Predictions for 2016
As I write, global stock markets kicked off 2016 by plunging, so much so in the case of China that stock market exchange was closed to stop selling. The fall was prompted by all-round disappointing surveys of business activity in China, India, the US and parts of Europe.
Indeed, by the end of 2015, most stock markets had their worst yearly results since the Great Recession in 2009 Clearly, rich investors and financial institutions are getting worried that the global economy, far from picking up pace, is slowing even further.
It has now been eight years of what I have called a Long Depression since the Great Recession started in January 2008. (See my paper presented to ASSA 2016 this week: Recessions,depressions and recoveries 071215).
Each year, mainstream economists and international institutions like the IMF and OECD forecast a pick-up in real GDP growth, employment and real incomes, and each time they have been proved wrong. This has been weakest post-war recovery of all.
But even on a per capita basis, US real GDP has grown only 9% vs. 18.8% for the average recovery. That is the lowest of any post-1960 recovery. Official unemployment of just over 5% today is low. But that’s because 94 million people in America over the age of 16 aren’t in the labour force. If job growth had been the same as in the average recovery, we would have 5.9 million more Americans working.
Mainstream economists, as they had done every year since 2009, whether from the IMF and or the OECD or Wall Street bank economists, forecast faster growth in 2015 over 2014. It did not happen – on the contrary. Global economic growth was at its lowest since the end of the Great Recession as China slowed to less than 7% real GDP growth and the commodity resource economies of Brazil, Russia and even Canada went into recession, while Japan hobbled along at an even worse state than in 2014, while Europe’s modest recovery was very modest indeed. Only the UK and the US of the top seven major advanced economies achieved growth rates above 2% but in both cases showed signs of slipping back towards to the end of last year. Global trade was weak and industrial production slowed to lowest rate since 2009.
But hope dies hard. On announcing a hike in its policy interest rate for the first time in nearly ten years, Janet Yellen, the head of the US Federal Reserve Bank, reckoned that the US economy was “on the path of sustainable improvement.”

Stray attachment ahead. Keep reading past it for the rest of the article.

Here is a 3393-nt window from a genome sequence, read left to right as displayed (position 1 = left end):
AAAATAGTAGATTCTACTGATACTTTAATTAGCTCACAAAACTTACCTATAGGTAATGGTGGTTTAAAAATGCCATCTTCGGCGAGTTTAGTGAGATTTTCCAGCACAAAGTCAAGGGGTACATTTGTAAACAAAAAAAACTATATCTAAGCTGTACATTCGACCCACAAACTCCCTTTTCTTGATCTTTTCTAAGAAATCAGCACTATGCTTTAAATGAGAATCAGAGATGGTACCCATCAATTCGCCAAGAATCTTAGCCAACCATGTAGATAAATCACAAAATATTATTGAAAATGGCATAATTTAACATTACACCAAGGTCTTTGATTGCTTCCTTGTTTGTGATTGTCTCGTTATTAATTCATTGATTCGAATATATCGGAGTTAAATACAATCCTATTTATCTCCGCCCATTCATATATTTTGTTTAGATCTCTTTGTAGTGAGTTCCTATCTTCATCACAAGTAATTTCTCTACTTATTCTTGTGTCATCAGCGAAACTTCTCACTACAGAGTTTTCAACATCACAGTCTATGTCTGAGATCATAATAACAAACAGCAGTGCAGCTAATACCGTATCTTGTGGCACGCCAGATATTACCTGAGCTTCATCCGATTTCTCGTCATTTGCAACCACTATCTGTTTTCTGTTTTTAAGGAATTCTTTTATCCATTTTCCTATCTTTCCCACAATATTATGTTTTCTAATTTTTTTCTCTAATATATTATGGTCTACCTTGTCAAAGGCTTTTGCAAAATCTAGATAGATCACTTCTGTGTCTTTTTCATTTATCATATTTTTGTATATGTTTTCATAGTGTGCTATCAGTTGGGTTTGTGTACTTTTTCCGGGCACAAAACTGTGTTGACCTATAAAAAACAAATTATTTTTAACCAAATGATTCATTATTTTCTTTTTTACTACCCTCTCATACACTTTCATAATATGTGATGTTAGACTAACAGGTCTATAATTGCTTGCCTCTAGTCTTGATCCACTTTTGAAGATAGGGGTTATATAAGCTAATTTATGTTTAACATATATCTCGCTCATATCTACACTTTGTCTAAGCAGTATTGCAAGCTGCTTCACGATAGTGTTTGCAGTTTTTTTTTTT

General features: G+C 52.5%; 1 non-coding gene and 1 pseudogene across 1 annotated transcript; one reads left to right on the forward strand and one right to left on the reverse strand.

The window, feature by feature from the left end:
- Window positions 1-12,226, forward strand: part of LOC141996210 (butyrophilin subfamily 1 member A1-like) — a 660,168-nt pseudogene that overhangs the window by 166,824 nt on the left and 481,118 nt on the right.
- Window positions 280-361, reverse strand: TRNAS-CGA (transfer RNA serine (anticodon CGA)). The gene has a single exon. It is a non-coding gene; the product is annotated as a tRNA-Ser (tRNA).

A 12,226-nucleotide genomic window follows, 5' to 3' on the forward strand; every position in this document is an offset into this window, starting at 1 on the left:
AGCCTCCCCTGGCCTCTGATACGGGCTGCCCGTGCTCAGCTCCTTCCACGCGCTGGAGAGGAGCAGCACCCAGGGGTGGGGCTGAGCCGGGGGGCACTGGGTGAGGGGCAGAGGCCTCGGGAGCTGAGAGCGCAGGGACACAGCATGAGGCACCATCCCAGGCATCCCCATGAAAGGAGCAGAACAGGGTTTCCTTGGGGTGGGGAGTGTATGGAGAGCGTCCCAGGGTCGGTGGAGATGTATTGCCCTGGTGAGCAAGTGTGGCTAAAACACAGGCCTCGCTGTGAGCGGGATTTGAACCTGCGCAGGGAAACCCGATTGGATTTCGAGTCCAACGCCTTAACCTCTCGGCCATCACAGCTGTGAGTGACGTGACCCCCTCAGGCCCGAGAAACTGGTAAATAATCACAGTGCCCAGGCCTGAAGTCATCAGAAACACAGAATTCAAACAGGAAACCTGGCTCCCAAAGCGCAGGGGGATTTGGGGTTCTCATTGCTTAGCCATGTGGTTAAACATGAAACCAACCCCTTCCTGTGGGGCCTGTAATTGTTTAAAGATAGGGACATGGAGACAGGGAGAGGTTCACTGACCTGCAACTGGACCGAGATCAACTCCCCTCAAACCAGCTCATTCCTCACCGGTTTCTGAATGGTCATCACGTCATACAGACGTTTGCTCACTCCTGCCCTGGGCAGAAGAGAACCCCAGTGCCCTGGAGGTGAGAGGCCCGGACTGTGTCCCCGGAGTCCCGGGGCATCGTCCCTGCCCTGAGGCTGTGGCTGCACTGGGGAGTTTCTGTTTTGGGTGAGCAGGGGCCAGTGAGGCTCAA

Others are not so sure. In its end-year survey, the investment bank Goldman Sachs, with all those richly paid economists, admitted that they had got it wrong about the US economy: “this year’s growth disappointment is the thirteenth so far in the sixteen years since 2000. The cumulative impact of these forecast misses has been a 3.3pp downside miss on the level of real GDP since 2011 and a 14.9pp downside miss since 2000.” Now Goldman’s have become more pessimistic about 2016. “Both our own long-run potential growth estimate and the FOMC’s (the US Fed) are below consensus at 1.75% and 2%, respectively, and we suspect consensus estimates could fall further if growth continues to disappoint.”
According to Gavyn Davies, former Goldman Sachs chief economist and now blogger at the FT, the level of global output in 2016 will remain below trend in both the developed and emerging worlds.
Of course, it ain’t easy to forecast what will happen, whether in life, weather or economies, but that does not mean we should not try. Checking whether predictions come right is one gauge of the validity of a theory or law, as physics has always done. The better the theory, the better it fits the facts and the better the prediction of what will happen. It’s just that mainstream theories of how the capitalist economy works are so faulty that their forecasts are nearly always wrong.
So how has the Marxist explanation held up on forecasts? Well, this time last year, I said that “the global economy remains in a crawl and will do so in 2015”. Why did I say that? I won’t go over the argumentsbecause last year’s post contains them all and little has changed.
As for 2016, I expect much the same as 2015, but with a much higher risk of new global recession appearing. After all, economic recession or slumps seem to come around in the major economies every 8-10 years and the last one began in 2008. We have been in this Long Depression because there has been no surge in business investment to drive incomes, employment and output up. And that’s because profitability of capital globally remains below the levels of the late 1990s and has now peaked since the Great Recession and is falling back.
As a result, capex (business investment) remains stagnant with the likelihood of a fall back this year.
The risk of a new recession is rising. First, emerging economies, with several large ones already in recession, face higher debt costs as the US Federal Reserve implements its programme to raise interest rates.
JPMorgan economists that emerging economies will be deleveraging excessive debt and that could reduce GDP growth in the emerging world by 2 to 3 percentage points over the next three years, or even more if there are severe crises of financial confidence. This would be enough to slow global GDP growth by 1 to 1.5 percentage points. At the lowest end of that range, a global recession would become likely.
As a result, JP Morgan’s economists reckon that the risk of a US recession over a two- to three-year horizon has “increased materially”. Indeed, they think there is a three-in-four chance that there will be a recession in the next three years, although they rule it out for this year. But even without a new slump, global growth will be no more than 2.6%.
The US Federal Reserve Bank (Atlanta) reckons that the probability of a new recession is not far short of where it was in late 2007, just before the Great Recession arrived.
Even if a new global slump is avoided this year, that could be the last year that it is.